Before I even opened my Bible, God knew what I needed. As I paused to reflect on Deuteronomy 8, I let the topic of the chapter soak into my soul: Do Not Forget God. Wow! I was awake now. While I was fretting over not being able to accomplish all I'd planned for the day, God was trying to remind me that I needed to consult Him before putting together my 'To Do' list. Deuteronomy 8:11 says, "Beware that thou forget not the Lord thy God, in not keeping his commandments, and his judgments, and his statutes, which I command thee this day:" (KJV)

In her Bible study entitled, Lies Women Believe: and the Truth that Sets Them Free, Nancy Leigh DeMoss states the truth in love when she shares, "The Truth is that all I have to do is the work God assigns to me...The frustration comes when I attempt to take on responsiblities that are not on His agenda for me. When I establish my own agenda or let others determine the priorities for my life, rather than taking time to discern what it is that God wants me to do, I end up buried under piles of half-finished, poorly done, or never-attempted projects and tasks. I live with guilt, frustration, and haste, rather than enjoying the peaceful, well-ordered life that He intends." p. 119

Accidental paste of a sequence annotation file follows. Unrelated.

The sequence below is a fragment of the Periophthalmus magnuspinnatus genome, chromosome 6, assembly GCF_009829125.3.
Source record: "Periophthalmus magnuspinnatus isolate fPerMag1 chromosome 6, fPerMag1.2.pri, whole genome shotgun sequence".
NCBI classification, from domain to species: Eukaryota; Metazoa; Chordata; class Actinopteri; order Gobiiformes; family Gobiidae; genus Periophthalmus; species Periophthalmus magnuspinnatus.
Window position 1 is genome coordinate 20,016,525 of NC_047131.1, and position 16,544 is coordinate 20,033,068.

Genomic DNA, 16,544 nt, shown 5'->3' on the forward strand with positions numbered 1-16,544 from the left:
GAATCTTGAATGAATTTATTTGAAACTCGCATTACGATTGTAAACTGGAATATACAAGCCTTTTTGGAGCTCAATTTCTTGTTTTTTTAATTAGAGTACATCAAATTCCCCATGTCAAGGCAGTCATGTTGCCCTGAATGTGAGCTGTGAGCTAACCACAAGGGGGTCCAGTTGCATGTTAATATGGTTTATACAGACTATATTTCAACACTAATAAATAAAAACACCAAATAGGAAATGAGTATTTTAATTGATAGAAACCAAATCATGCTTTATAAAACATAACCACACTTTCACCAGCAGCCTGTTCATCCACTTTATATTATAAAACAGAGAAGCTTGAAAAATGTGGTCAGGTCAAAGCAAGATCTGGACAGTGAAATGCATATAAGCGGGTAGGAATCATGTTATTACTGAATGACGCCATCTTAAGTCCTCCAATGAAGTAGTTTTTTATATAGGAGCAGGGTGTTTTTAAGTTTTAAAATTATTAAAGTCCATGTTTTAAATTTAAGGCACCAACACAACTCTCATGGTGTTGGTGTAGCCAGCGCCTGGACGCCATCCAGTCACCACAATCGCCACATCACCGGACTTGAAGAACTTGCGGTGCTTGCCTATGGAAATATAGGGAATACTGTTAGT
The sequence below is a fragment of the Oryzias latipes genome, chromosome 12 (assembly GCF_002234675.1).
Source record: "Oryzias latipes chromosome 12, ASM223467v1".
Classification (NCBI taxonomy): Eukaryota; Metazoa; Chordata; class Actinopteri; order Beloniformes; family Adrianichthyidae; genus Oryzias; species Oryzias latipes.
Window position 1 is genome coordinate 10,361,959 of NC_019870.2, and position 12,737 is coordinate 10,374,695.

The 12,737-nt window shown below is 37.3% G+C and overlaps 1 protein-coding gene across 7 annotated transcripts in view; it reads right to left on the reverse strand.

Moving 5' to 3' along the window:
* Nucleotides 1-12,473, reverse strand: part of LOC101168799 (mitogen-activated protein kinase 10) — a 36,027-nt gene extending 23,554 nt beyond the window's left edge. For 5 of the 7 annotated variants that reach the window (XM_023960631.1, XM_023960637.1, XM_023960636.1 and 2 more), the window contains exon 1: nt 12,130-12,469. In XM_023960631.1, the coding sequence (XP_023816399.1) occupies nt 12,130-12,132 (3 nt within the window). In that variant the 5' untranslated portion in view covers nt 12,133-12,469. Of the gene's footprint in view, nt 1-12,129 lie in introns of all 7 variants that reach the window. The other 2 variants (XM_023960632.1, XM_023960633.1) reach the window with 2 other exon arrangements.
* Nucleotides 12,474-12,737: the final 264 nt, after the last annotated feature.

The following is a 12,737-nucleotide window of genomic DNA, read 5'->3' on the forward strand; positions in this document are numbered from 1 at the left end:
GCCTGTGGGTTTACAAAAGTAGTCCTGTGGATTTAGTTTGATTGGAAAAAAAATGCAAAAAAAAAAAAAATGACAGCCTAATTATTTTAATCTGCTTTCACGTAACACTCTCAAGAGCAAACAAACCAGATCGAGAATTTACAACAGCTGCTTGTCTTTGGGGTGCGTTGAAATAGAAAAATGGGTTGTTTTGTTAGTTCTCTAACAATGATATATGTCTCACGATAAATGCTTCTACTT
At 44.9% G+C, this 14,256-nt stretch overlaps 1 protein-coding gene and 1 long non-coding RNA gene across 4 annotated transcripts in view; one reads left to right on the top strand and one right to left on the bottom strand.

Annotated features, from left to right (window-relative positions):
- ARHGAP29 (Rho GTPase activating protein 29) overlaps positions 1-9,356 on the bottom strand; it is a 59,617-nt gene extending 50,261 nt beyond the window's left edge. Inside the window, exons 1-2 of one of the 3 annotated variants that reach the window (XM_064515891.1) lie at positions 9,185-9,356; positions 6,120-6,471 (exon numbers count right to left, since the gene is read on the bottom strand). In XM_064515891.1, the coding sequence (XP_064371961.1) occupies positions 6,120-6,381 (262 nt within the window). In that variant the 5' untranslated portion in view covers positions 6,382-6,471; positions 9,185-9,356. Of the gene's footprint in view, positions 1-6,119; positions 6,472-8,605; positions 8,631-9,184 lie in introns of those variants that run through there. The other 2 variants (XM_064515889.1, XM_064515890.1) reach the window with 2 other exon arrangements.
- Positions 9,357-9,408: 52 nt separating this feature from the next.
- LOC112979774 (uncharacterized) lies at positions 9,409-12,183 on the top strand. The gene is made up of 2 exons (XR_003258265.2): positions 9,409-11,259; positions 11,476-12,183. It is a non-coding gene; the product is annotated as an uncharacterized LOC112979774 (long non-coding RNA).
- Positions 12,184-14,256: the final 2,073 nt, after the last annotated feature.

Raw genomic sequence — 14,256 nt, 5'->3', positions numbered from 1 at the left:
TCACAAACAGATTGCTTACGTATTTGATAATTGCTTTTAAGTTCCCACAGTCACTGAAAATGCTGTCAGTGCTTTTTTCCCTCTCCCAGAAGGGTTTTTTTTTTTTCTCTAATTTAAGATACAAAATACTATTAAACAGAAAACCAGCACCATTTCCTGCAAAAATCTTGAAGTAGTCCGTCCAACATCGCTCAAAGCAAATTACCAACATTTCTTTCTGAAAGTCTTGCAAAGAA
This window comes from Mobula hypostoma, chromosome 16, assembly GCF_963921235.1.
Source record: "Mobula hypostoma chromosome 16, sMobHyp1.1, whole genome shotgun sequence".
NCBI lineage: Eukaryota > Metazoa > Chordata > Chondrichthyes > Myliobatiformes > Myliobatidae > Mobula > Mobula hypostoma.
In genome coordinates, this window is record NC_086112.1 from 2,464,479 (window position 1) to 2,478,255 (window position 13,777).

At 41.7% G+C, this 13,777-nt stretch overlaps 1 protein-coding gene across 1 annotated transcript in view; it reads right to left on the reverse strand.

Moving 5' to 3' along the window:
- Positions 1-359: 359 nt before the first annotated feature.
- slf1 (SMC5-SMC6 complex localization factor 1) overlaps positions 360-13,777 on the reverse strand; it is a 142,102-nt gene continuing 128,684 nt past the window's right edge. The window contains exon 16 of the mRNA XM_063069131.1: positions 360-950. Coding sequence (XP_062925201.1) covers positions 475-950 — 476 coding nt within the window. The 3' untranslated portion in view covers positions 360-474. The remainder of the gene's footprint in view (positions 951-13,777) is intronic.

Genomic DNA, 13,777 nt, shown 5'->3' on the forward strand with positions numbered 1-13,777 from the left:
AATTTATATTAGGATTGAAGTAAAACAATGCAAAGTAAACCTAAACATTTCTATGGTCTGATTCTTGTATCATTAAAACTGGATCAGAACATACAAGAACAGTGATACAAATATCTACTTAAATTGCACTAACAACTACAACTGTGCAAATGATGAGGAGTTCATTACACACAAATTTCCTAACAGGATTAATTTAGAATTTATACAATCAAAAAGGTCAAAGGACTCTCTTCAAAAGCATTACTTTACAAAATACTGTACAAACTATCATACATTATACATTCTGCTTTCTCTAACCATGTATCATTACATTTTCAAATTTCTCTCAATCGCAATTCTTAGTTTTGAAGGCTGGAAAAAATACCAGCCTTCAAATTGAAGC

As I headed back into the house with a re-arranged agenda, I noticed I had a message on my cell phone. A dear friend had called to let me know that she would be picking up our kids from school today, so I didn't need to worry about it. Talk about an added blessing from God. When I submitted my schedule to His will, He provided me with the time I needed to get everything accomplished.

I'd much rather enjoy God's peace than guilt and frustration.Today my choice is to remember God and consult Him with my potential agenda before finalizing anything. As you go about this day that the Lord has made, will you remember God?

Monday, August 10, 2009

New Beginnings